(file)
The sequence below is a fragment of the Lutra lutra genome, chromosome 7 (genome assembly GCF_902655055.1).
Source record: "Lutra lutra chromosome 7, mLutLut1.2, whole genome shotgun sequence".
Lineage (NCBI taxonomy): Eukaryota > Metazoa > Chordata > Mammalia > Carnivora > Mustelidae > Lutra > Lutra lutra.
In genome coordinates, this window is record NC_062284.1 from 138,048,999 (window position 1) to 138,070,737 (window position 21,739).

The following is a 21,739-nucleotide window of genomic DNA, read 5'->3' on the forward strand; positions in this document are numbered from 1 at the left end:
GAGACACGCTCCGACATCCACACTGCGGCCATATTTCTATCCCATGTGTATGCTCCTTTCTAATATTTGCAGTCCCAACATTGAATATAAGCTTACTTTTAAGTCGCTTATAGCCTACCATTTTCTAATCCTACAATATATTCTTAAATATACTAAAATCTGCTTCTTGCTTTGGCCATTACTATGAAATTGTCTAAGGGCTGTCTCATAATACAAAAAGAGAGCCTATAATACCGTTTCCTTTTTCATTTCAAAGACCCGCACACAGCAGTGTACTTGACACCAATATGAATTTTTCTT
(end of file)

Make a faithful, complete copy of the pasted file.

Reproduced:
The sequence below is a fragment of the Lutra lutra genome, chromosome 7 (genome assembly GCF_902655055.1).
Source record: "Lutra lutra chromosome 7, mLutLut1.2, whole genome shotgun sequence".
Lineage (NCBI taxonomy): Eukaryota > Metazoa > Chordata > Mammalia > Carnivora > Mustelidae > Lutra > Lutra lutra.
In genome coordinates, this window is record NC_062284.1 from 138,048,999 (window position 1) to 138,070,737 (window position 21,739).

The following is a 21,739-nucleotide window of genomic DNA, read 5'->3' on the forward strand; positions in this document are numbered from 1 at the left end:
GAGACACGCTCCGACATCCACACTGCGGCCATATTTCTATCCCATGTGTATGCTCCTTTCTAATATTTGCAGTCCCAACATTGAATATAAGCTTACTTTTAAGTCGCTTATAGCCTACCATTTTCTAATCCTACAATATATTCTTAAATATACTAAAATCTGCTTCTTGCTTTGGCCATTACTATGAAATTGTCTAAGGGCTGTCTCATAATACAAAAAGAGAGCCTATAATACCGTTTCCTTTTTCATTTCAAAGACCCGCACACAGCAGTGTACTTGACACCAATATGAATTTTTCTT